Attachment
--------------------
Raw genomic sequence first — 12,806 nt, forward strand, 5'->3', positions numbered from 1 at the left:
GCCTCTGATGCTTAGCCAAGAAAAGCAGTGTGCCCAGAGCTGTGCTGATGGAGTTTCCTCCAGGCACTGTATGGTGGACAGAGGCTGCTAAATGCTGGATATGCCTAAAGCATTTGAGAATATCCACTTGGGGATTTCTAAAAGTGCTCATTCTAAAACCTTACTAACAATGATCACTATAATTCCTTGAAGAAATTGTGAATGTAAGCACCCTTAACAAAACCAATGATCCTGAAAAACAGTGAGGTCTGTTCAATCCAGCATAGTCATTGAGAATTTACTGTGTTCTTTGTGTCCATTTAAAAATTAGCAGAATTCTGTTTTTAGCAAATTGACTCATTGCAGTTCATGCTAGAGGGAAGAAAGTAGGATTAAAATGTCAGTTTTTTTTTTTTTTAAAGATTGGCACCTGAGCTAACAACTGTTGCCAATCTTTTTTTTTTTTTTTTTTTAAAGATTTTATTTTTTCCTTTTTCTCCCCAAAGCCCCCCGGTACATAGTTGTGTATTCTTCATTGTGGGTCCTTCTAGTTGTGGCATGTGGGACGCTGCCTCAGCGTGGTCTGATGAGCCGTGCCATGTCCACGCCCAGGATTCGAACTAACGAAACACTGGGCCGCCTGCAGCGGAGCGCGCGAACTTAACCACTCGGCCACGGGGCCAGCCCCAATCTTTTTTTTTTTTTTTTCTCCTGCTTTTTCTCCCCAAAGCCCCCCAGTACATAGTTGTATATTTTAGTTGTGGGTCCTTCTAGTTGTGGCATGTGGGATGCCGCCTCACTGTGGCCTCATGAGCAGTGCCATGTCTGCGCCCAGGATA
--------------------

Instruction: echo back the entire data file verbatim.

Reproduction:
Raw genomic sequence first — 12,806 nt, forward strand, 5'->3', positions numbered from 1 at the left:
GCCTCTGATGCTTAGCCAAGAAAAGCAGTGTGCCCAGAGCTGTGCTGATGGAGTTTCCTCCAGGCACTGTATGGTGGACAGAGGCTGCTAAATGCTGGATATGCCTAAAGCATTTGAGAATATCCACTTGGGGATTTCTAAAAGTGCTCATTCTAAAACCTTACTAACAATGATCACTATAATTCCTTGAAGAAATTGTGAATGTAAGCACCCTTAACAAAACCAATGATCCTGAAAAACAGTGAGGTCTGTTCAATCCAGCATAGTCATTGAGAATTTACTGTGTTCTTTGTGTCCATTTAAAAATTAGCAGAATTCTGTTTTTAGCAAATTGACTCATTGCAGTTCATGCTAGAGGGAAGAAAGTAGGATTAAAATGTCAGTTTTTTTTTTTTTTAAAGATTGGCACCTGAGCTAACAACTGTTGCCAATCTTTTTTTTTTTTTTTTTTTAAAGATTTTATTTTTTCCTTTTTCTCCCCAAAGCCCCCCGGTACATAGTTGTGTATTCTTCATTGTGGGTCCTTCTAGTTGTGGCATGTGGGACGCTGCCTCAGCGTGGTCTGATGAGCCGTGCCATGTCCACGCCCAGGATTCGAACTAACGAAACACTGGGCCGCCTGCAGCGGAGCGCGCGAACTTAACCACTCGGCCACGGGGCCAGCCCCAATCTTTTTTTTTTTTTTTTCTCCTGCTTTTTCTCCCCAAAGCCCCCCAGTACATAGTTGTATATTTTAGTTGTGGGTCCTTCTAGTTGTGGCATGTGGGATGCCGCCTCACTGTGGCCTCATGAGCAGTGCCATGTCTGCGCCCAGGATA